I'm not saying this is incorrect, but some people try to explain the Monty Hall problem in terms of what the host knows and has to reveal. — Purple Pond
My question is, in this simulation of the Monty Hall show, with this extra random variation where the computer doesn't "know" which door contains the goat or car, but reveals a goat in one of the other doors by chance, is the probability still 2/3 that the other unopened door contains the car? Or does the probability change because of the extra random process? — Purple Pond
And here's the crucial part. If the computer, who randomly opens one of the other two doors you didn't choose, reveals the car, the program terminates right there, and starts again. If on the other hand, the computer opens one of the other doors, and by chance it is a goat, the program continues and you are given a choice to switch or not. — Purple Pond
Again - why are you biasing in favour of one door?
The goat likewise raises the probability of door 1. — Shamshir
Still 2/3. The door you chose retains the initial 1/3 chance and the other door must have a 1 - 1/3 chance, i.e. 2/3. — Michael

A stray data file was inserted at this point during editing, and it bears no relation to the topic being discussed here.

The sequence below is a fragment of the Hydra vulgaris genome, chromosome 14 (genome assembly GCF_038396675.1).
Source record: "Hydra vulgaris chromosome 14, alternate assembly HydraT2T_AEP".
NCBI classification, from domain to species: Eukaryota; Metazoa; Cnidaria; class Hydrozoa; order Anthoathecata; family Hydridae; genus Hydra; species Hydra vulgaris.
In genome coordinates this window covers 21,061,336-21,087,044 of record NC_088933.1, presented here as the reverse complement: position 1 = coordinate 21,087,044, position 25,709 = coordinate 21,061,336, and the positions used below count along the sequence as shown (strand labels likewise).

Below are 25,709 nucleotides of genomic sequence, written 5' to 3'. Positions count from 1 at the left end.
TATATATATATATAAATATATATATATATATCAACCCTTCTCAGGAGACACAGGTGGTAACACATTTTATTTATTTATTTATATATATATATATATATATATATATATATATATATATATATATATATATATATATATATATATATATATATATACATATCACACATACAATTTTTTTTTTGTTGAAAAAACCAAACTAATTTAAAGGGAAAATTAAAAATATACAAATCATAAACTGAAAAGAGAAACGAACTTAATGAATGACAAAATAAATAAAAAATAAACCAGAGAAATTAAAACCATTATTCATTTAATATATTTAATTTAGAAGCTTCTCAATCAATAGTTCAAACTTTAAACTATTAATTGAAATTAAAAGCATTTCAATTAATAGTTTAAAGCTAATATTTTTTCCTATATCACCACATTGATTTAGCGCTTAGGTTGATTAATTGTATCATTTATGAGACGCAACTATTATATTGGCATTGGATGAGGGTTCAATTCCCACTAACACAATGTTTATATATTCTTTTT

One door has zero chance and chances are split to 1/2.
Where's the indication that one door is more likely, assumptions that one chose wrong aside? — Shamshir
But one door has zero probability and the remaining two are equiprobable.
In theory the chances are 50/50 from beginning to end as the revealed dud is nonfactor; it only appears to be 2/3 if you focus on the dud with the assumption that you chose wrong, if you assume you chose right vice versa. — Shamshir
In practice, you might not win one game by switching.
But you practically can, you can win all 99 by not switching. — Shamshir
Without the assumption that you chose wrong, the three doors are equiprobable - and staying or switching you would win 33 games anyway, by the posited logic. — Shamshir
If we simply choose one and reveal them all it's 1/3.
If we remove the dud from the equation, it should be obvious you're limited to two options and it's 1/2.
If we by condition of the dud, assume we chose wrong, then yes, you can skew the chances to 2/3. — Shamshir
I don't think the initial probability of picking a random door is 1/3. Think about it. — Purple Pond
Six permutations, but the combination G+G is eliminated by the exposure of the car, as indicated above by the invisible strikes. One game in three my door wins, one game in three Monty's door wins, and one game in three is abandoned. So it's even odds. — unenlightened
I think I get it too now. If I get the option to switch, that means the game didn't restart. It's less likely I picked the right door initially. But, given that the game did not restart, it becomes more likely that I picked the right door. Not sure exactly how the mathematical operation looks though.
Monty hall problems are apparently difficult even if you know the basics. — Echarmion
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